Share this post


Link to post
17 minutes ago, Calm said:

Tell that to his wife. Tell her she has to stay in a marriage with a man who doesn’t love her in the way she apparently thought he did. Tell her she once again has no choice in the matter because a man is making that decision on her choices for her. 

So she is the one filing for divorce?  So it is all about sex with her? 

If he has not broken his covenants, then she has no business dissolving their marriage.

Share this post


Link to post
4 hours ago, longview said:

Yes, most definitely.  In other words, anything that causes a marriage to fail can be considered a violation of integrity:  with oneself, with the spouse, with forebears, with posterity and against God.  Very often both parties can have faults or serious sins.  A divorce need not happen if either or both parties can acknowledge their imperfections and are willing to be humble, meek, contrite or do whatever it takes to submit to God's Will.  The Power of Atonement can be applied incrementally over days, months, and years to bring greater peace and harmony.  Unfortunately, too many do not have the "longview" to persevere to make that possible (With God all things are possible).

I disagree with Calm's disposition for taking covenants lightly.  God's commandments should not be considered too harsh or too difficult.  They should be seen as life savers and keeping them is the best option for obtaining peace, prosperity and enlightenment.  President Nelson spoke recently about staying on the "Covenant Path".

Something tells me you wouldn’t be as fiercely critical of a “covenant-breaking” woman who previously married her girlfriend, chose to adopt and raise babies together, yet ultimately divorced her wife after converting to Christianity.... 

Similarly, I imagine you wouldn’t be as critical of converts to the LDS Faith who break the covenants they made as members of their former religious Faiths to join Mormonism. 

If so, why do you think that is...?

Perhaps I’m wrong, and you actually suggest gay couples who dissolve their martial vows and members of other Faith who break their sacred commitments are immoral covenant-breakers who lack integrity, as well. 

Share this post


Link to post
13 minutes ago, Daniel2 said:

Since Mrs. Smart filed for the divorce, your words seem to imply she’s being irresponsible. 

What evidence is there that either Mr. or Mrs. Smart are being irresponsible in their actions?

See my response to calm above.

Share this post


Link to post
Posted (edited)
11 hours ago, Vance said:

making and keeping covenants with God are unhealthy?

A man covenanted to God to sacrifice the first thing that came out his door if he won the battle to save Israel. 

It was his only child, his daughter; not his dog. 

Is it healthy to keep that covenant?

He did by the way.  Man of integrity even if his daughter had to die so he could keep his word. Nothing in the scripture indicates God was pleased. 

Leaving this post because I think Jephthah? is a great example of someone assuming they are making a covenant with God and having the ‘integrity’ to follow through...but the implications of what he chose to honor and be faithful to (human sacrifice) are horrific and one of the worse sins possible if not confirmed as appropriate by God, which the Bible doesn’t indicate as confirmed or ordered by God, but there is no condemnation of it and his other actions are confirmed according to the scripture.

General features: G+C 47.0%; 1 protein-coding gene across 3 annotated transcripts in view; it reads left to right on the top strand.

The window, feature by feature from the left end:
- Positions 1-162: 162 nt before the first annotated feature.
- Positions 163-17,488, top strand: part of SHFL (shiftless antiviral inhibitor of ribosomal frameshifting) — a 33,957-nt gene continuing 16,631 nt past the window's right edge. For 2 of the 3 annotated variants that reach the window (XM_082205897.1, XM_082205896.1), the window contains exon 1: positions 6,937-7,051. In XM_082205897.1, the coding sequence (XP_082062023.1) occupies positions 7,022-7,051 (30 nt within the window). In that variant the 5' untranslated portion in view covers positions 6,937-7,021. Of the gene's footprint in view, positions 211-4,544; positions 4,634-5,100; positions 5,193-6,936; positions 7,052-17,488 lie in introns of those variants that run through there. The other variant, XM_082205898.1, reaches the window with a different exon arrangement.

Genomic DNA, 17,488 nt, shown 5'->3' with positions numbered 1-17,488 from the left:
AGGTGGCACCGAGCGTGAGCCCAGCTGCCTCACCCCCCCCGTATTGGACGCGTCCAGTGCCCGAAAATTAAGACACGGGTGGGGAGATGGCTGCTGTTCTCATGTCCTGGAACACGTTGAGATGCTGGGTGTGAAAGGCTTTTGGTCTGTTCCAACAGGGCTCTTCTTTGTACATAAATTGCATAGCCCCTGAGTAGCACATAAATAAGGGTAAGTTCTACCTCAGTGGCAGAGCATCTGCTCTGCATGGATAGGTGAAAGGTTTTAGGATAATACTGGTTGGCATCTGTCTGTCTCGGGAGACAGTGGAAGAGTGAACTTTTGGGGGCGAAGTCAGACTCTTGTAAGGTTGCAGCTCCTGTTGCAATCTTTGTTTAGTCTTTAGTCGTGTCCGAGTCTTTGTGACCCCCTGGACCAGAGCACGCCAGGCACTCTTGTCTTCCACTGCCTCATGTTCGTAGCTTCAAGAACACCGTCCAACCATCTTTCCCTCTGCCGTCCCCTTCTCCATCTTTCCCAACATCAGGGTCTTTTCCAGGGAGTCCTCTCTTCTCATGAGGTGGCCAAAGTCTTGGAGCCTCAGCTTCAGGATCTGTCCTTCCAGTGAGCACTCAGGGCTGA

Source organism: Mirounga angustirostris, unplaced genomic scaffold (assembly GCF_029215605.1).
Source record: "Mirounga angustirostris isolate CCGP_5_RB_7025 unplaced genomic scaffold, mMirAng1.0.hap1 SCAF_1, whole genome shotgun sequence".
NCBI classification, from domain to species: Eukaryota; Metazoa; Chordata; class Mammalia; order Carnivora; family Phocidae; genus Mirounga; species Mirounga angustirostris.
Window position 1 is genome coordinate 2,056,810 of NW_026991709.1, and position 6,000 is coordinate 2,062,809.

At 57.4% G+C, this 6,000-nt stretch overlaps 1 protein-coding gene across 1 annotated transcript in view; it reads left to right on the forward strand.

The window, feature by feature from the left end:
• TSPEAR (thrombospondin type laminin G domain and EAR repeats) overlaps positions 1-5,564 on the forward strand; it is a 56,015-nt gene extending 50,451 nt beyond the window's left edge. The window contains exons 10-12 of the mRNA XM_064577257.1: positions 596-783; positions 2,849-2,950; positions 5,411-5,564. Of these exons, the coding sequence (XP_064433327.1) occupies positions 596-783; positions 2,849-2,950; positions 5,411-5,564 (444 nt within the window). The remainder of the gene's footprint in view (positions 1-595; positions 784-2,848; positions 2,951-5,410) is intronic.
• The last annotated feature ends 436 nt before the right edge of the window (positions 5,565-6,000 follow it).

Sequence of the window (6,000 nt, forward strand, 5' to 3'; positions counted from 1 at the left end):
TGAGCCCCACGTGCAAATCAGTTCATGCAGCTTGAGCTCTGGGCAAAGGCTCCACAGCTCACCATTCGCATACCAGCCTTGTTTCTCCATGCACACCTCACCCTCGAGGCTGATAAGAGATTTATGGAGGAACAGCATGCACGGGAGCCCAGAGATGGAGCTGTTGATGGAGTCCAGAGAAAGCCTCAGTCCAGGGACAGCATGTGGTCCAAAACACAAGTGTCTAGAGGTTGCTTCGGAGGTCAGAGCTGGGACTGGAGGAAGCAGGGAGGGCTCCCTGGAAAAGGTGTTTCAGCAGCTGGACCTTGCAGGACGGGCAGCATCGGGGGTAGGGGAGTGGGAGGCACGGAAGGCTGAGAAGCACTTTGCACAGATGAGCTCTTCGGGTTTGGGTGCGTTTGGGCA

Edited by Calm
  • Like 2

Share this post


Link to post
Posted (edited)

nvm

Edited by Calm
  • Like 1

Share this post


Link to post
Posted (edited)
32 minutes ago, CV75 said:

"Divorce can be justified only in the rarest of circumstances. In my opinion, “just cause” for divorce should be nothing less serious than a prolonged and apparently irredeemable relationship that destroys a person’s dignity as a human being." James E. Faust, https://www.churchofjesuschrist.org/study/liahona/2007/04/enriching-your-marriage?lang=eng

Using this as a standard, as long as "unjustified" divorce is still redeemable by the grace of God* (https://www.churchofjesuschrist.org/study/general-conference/2007/04/divorce?lang=eng), I see no reason to quibble over -- or worse, to politicize -- the reasons for a couple divorcing, even if the two are not in agreement to divorce. The personal nature of this decision is commensurate with the sacredness of the covenant.

* "The kind of marriage required for exaltation—eternal in duration and godlike in quality—does not contemplate divorce. In the temples of the Lord, couples are married for all eternity. But some marriages do not progress toward that ideal. Because “of the hardness of [our] hearts,” the Lord does not currently enforce the consequences of the celestial standard. He permits divorced persons to marry again without the stain of immorality specified in the higher law."

Thank you for posting these. This is pretty much my view, better stated (assuming I am interpreting correctly). As an FYI, I do not view sexual transgression as the only behaviour that leads to a irredeemable relationship.  I think it is wishful thinking to believe that only sexual betrayal can lead to that level of pain or disconnection. 

Edited by Calm

Share this post


Link to post
Posted (edited)

nvm 

Edited by Calm

Share this post


Link to post

Mods, let me know if I should remove posts that quoted Vance’s deleted posts. 

please

Share this post


Link to post
Guest
This topic is now closed to further replies.
Sign in to follow this  
  • Recently Browsing   0 members

    No registered users viewing this page.

×
×
  • Create New...